1. Rebar in the ground in this wet area seems less than optimal. Is there any type of rolled wire grid on the market that would be compliant over a 7ft by 9ft area (1M beyond area of shower). I see references to 8 AWG in code, but that's not actually the spec for grid is it, just the spec for attachment to grid, right?

2. What would be a realistic depth for this metal bonding grid? Am I missing this in NEC?

3. From a functional perspective rather than a code perspective, what is the implication between a localized shower bonding grid and transition to the ground and pool areas around away from this bonding grid? This doesn't seem terrible since pool deck is a good 10 ft from shower area, and there's no electric in those other areas, but showerers are still likely to be wet and transient power could be a paranoia (albeit one that is already there).
 
  #13  
Old 04-27-11, 06:13 AM
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You ask very good followup questions. The bond grid and pavers are mentioned in Article 680. I do not remember a burial depth requirement.

The grid used to be specified as a copper grid, then it changed to a single conductor near the walk path. Without looking I don't remember the latest. It would also depend on with code cycle your area has adopted.
 
  #14  
Old 04-27-11, 09:34 AM
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Equipotential bonding is covered in 680.26, and I'm not sure it would be required for an outdoor shower that is not specifically part of the pool. As PCboss said, it might be a consideration but I wouldn't go so far as to say it's absolutely required. After all, we don't do a bonding grid in a normal bathroom shower, locker room shower stalls, garden hose the kids play in, etc.

Originally Posted by bojimbo View Post
1. Rebar
Steel ties are allowed when embedded in concrete, when not in concrete the bonding grid should be #8 solid copper. I don't know if anyone makes a prefab #8 copper grid, but I think you could do a plenty good-enough job by just snaking out a length of bare #8 copper wire into a grid shape. The code specifies the grid should be 12" squares, welded at the corners*, "below-grade under the deck media". No exact burial depth is specified, so probably just under the soil or paver base is fine.

* I would probably fudge this by using some bare #12 copper wire to wrap/tie the corners. If you're really interested in going the extra mile you could check at some electrical suppliers and specialty pool installers to see if they actually sell a grounding mat but I would bet the cost is based on ordering several pallets of it to do a water park sized pool and would basically be unavailable in the quantity you need.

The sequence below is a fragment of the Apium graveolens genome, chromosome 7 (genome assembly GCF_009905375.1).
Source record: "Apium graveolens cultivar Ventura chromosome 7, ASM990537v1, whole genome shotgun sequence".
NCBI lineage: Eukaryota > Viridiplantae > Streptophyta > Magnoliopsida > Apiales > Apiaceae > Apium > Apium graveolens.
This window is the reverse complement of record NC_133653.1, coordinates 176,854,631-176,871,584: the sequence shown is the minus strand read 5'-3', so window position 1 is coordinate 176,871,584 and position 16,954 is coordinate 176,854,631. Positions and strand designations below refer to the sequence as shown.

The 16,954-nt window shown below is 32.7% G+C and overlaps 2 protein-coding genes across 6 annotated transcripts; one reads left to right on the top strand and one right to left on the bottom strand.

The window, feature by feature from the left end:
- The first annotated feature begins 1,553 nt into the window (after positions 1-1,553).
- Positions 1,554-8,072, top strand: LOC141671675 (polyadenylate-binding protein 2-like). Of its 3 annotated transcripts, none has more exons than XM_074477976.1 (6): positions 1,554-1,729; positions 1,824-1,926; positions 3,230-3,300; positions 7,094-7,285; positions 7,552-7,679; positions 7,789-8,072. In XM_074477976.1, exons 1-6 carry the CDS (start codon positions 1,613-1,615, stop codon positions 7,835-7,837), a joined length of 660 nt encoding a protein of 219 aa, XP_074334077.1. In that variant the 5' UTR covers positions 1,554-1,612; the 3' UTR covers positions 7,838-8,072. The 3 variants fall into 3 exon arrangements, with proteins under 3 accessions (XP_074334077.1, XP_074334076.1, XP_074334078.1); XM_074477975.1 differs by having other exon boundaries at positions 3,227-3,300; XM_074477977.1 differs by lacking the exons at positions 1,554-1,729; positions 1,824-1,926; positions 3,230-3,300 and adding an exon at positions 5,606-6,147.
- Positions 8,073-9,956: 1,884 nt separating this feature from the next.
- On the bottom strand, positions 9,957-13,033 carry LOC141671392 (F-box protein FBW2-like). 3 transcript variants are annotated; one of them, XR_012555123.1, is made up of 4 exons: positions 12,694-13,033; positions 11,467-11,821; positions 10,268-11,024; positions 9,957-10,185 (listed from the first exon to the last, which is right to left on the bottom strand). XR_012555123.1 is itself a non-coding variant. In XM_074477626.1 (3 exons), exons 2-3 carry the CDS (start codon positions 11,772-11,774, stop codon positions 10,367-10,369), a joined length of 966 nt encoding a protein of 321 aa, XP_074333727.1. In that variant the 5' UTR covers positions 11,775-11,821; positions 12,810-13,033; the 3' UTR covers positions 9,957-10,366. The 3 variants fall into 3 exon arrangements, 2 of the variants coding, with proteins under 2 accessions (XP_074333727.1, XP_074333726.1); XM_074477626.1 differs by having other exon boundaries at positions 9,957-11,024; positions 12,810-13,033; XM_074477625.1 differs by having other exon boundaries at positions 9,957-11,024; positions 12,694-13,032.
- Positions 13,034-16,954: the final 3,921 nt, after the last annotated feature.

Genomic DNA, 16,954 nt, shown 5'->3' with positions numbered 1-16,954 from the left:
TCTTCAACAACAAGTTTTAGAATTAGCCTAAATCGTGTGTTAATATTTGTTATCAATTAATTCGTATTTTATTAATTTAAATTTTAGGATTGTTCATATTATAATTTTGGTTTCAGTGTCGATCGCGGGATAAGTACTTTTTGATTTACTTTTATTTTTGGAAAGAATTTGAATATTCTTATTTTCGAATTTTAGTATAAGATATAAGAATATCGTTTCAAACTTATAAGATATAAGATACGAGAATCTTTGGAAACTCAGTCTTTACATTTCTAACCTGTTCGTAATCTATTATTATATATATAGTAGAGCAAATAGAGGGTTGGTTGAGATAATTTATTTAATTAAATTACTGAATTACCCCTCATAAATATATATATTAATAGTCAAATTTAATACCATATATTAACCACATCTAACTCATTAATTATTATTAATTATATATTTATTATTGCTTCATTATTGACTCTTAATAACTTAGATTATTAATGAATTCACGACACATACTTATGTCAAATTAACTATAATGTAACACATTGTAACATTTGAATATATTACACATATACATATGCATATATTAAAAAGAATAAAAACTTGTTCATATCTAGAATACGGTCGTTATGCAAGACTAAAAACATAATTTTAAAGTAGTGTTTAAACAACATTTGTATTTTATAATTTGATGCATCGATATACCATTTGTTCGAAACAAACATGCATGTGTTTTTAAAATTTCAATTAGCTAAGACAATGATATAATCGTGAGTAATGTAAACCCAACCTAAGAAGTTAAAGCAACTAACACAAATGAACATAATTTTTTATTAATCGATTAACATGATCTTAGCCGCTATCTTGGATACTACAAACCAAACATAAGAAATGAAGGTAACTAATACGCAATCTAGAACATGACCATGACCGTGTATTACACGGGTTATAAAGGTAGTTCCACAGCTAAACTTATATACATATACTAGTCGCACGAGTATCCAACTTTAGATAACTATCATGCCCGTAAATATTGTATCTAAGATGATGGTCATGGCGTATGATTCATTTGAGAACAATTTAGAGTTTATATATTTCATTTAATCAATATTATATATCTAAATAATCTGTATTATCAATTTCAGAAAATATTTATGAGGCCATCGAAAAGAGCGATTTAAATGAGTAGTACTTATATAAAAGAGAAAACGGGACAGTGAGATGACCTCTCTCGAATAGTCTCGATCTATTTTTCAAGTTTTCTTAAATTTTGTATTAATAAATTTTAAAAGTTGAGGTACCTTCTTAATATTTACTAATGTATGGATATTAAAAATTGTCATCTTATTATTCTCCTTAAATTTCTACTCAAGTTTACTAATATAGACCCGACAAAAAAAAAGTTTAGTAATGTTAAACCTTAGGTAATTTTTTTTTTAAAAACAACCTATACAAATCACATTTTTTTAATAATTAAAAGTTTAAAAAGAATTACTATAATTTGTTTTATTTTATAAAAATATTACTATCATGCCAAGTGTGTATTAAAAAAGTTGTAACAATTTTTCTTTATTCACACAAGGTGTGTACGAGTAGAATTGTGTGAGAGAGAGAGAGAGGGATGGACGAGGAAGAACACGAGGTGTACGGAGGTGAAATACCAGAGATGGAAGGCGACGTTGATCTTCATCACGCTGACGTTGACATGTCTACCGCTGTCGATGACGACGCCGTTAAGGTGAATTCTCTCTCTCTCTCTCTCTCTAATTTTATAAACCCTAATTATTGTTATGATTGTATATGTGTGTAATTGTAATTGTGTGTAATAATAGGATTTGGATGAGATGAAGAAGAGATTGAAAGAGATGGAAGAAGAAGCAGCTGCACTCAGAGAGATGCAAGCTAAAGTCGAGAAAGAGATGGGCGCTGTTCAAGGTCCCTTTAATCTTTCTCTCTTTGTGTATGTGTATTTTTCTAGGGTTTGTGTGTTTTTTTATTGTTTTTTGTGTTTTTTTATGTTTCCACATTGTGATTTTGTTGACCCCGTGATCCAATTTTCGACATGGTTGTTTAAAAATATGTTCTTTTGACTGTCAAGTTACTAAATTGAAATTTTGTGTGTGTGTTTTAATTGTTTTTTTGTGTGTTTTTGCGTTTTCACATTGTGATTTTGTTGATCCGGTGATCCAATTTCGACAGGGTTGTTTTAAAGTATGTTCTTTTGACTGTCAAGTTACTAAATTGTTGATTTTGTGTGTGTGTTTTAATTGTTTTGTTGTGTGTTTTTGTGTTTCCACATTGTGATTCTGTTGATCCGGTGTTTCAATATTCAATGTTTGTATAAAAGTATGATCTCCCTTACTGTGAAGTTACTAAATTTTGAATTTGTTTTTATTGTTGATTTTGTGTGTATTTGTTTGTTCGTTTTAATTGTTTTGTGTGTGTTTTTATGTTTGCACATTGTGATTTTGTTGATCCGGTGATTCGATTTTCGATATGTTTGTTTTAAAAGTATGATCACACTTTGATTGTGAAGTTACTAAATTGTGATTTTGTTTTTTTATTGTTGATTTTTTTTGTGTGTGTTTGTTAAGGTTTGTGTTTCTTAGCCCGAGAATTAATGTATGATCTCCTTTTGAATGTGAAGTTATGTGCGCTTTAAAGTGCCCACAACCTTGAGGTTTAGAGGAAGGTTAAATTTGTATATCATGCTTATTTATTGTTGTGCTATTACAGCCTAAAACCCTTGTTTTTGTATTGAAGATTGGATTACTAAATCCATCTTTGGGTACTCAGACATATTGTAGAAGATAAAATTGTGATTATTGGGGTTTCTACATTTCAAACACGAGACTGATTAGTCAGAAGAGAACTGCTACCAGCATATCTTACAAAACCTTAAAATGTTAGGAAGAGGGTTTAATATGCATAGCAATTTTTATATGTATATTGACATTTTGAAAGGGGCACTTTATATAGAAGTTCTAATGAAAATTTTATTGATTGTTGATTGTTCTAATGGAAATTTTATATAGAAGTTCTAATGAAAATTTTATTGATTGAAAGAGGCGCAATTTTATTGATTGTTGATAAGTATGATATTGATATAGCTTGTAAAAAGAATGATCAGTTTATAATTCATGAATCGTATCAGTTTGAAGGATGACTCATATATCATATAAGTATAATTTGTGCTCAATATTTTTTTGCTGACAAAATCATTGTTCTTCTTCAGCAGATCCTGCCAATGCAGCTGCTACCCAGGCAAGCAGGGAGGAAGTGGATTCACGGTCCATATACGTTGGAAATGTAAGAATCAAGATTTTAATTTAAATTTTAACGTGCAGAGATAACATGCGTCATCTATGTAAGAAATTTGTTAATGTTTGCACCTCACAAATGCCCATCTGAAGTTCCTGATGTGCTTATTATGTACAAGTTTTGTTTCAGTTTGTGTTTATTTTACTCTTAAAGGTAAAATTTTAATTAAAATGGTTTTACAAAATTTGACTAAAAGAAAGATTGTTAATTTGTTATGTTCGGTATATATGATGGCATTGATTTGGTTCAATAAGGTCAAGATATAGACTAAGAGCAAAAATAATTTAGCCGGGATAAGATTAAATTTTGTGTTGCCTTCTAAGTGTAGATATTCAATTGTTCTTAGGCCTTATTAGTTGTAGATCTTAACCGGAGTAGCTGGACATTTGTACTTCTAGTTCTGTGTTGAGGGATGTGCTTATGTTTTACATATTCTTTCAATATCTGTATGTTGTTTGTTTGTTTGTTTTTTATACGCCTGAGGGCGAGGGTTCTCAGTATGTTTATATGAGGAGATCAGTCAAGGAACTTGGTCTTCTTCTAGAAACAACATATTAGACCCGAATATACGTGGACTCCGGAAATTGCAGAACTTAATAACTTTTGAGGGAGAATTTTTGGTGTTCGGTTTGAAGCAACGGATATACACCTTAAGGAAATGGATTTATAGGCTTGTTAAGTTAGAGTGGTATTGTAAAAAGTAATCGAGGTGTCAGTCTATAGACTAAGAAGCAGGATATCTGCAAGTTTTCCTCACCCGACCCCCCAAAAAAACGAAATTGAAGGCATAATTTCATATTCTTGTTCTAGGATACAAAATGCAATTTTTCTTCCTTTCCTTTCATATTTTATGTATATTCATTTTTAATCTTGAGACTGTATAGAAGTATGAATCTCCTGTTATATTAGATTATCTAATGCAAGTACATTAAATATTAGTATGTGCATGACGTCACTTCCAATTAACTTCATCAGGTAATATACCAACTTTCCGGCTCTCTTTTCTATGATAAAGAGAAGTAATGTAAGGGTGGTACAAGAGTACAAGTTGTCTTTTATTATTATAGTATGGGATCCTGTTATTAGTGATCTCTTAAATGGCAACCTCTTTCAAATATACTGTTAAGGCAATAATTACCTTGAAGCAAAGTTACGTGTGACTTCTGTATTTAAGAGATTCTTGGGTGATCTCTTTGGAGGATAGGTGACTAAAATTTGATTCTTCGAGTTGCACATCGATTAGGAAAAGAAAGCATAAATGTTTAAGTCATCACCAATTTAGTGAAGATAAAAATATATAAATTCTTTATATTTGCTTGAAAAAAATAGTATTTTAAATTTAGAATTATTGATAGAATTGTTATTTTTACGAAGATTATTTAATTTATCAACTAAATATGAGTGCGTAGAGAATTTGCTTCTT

From a functional perspective rather than a code perspective, what is the implication between a localized shower bonding grid and transition to the ground and pool areas around away from this bonding grid?
Probably none. It's also worth considering that you live in an area with very dry (and therefore non-conductive) soil so ground currents near the surface are not likely.
 
  #15  
Old 04-27-11, 06:10 PM
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Now that creates another interesting angle. Again from a functional rather than a code perspective, do you believe a single #8 copper line run around the perimeter of the shower would supply a reasonable semblance of a bonding grid? The ground is exceptionally dry here and short of a torrential flood that happens no more than once a year and could create momentary exposures elsewhere, I can directly identify my only 2 possible nearby sources of electrical current - one is the heater being discussed, and one is pool equipment on the opposite side, and really too far away to be touched by wet conditions short of a torrential downpour. Do you think a single conductor surrounding the shower area would deal effectively with those possible potentials? To enhance the conversation, perhaps we can consider the case in which somebody is showering, somebody else has cut through the circuit conductors for the heater and left them exposed in the ground, and there is currently a downpour. Would a single conductor loop suffice to bring the potential to ground?

Thanks for the comments, you folks have supplied some excellent feedback and food for thought. I'll consider the bonding grid approach further, and for now I've introduced the GFCI breaker and an exposed shutoff switch in line of sight of shower. I'm also taking a bit more care to further isolate the electrical heater unit from potential paths of conductivity, switching to a wood post mounting in concrete instead of metal bracket. Speculating a bit further about the bonding grid, 150 or so feet of #8 is not an inconsequential cost, so I'll be considering a bit further, but I'll make sure to complete my consideration before pouring any concrete post footings. Thanks for the comments on dry ground, they are appreciated, and it is quite dry around here.
 
  #16  
Old 04-27-11, 09:06 PM
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Originally Posted by bojimbo View Post
...whether anyone has any opinions on the copper versus plastic plumbing.
You might want to ask about that in a plbg. forum. Usually it's a matter of preference, but sometimes water chemistry makes copper a bad idea. I've done a fair amount of copper work and find it easy to work with. If you are using plastic you need to use proper transitions from any copper, and avoid threaded female plastic fittings like the plague.

Nominal 1/2" copper I think has a larger ID than 1/2" PEX or CPVC. At your flow rates that may not be an issue, however.

Also, local code often determines the type of acceptable shower valve (pressure balanced or thermostatic).

There may be other plumbing code issues, and again, you should find a forum frequented by plumbers, and preferably plumbers in AZ. I seem to recall some discussions about ridiculous pool shower requirements somewhere warm, but I don't recall if that was CA or AZ or FL.